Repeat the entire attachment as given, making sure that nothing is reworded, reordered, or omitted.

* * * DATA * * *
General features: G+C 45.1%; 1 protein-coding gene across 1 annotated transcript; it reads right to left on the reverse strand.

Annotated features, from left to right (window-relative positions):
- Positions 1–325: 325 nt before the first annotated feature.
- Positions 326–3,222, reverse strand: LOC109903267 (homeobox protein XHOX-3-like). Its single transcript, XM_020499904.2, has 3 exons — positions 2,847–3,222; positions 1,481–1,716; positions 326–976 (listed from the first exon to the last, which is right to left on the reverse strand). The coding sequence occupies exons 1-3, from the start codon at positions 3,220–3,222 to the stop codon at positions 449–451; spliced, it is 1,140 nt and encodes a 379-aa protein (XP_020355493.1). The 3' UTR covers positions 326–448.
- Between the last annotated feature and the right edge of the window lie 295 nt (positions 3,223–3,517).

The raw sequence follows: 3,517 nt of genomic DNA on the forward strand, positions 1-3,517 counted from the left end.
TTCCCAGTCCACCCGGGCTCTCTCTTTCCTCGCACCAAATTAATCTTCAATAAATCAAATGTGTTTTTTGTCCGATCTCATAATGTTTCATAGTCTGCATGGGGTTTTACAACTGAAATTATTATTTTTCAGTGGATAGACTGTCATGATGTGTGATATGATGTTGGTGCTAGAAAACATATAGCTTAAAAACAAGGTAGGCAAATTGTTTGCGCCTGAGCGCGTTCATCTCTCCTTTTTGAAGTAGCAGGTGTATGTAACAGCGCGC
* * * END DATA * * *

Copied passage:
General features: G+C 45.1%; 1 protein-coding gene across 1 annotated transcript; it reads right to left on the reverse strand.

Annotated features, from left to right (window-relative positions):
- Positions 1–325: 325 nt before the first annotated feature.
- Positions 326–3,222, reverse strand: LOC109903267 (homeobox protein XHOX-3-like). Its single transcript, XM_020499904.2, has 3 exons — positions 2,847–3,222; positions 1,481–1,716; positions 326–976 (listed from the first exon to the last, which is right to left on the reverse strand). The coding sequence occupies exons 1-3, from the start codon at positions 3,220–3,222 to the stop codon at positions 449–451; spliced, it is 1,140 nt and encodes a 379-aa protein (XP_020355493.1). The 3' UTR covers positions 326–448.
- Between the last annotated feature and the right edge of the window lie 295 nt (positions 3,223–3,517).

The raw sequence follows: 3,517 nt of genomic DNA on the forward strand, positions 1-3,517 counted from the left end.
TTCCCAGTCCACCCGGGCTCTCTCTTTCCTCGCACCAAATTAATCTTCAATAAATCAAATGTGTTTTTTGTCCGATCTCATAATGTTTCATAGTCTGCATGGGGTTTTACAACTGAAATTATTATTTTTCAGTGGATAGACTGTCATGATGTGTGATATGATGTTGGTGCTAGAAAACATATAGCTTAAAAACAAGGTAGGCAAATTGTTTGCGCCTGAGCGCGTTCATCTCTCCTTTTTGAAGTAGCAGGTGTATGTAACAGCGCGC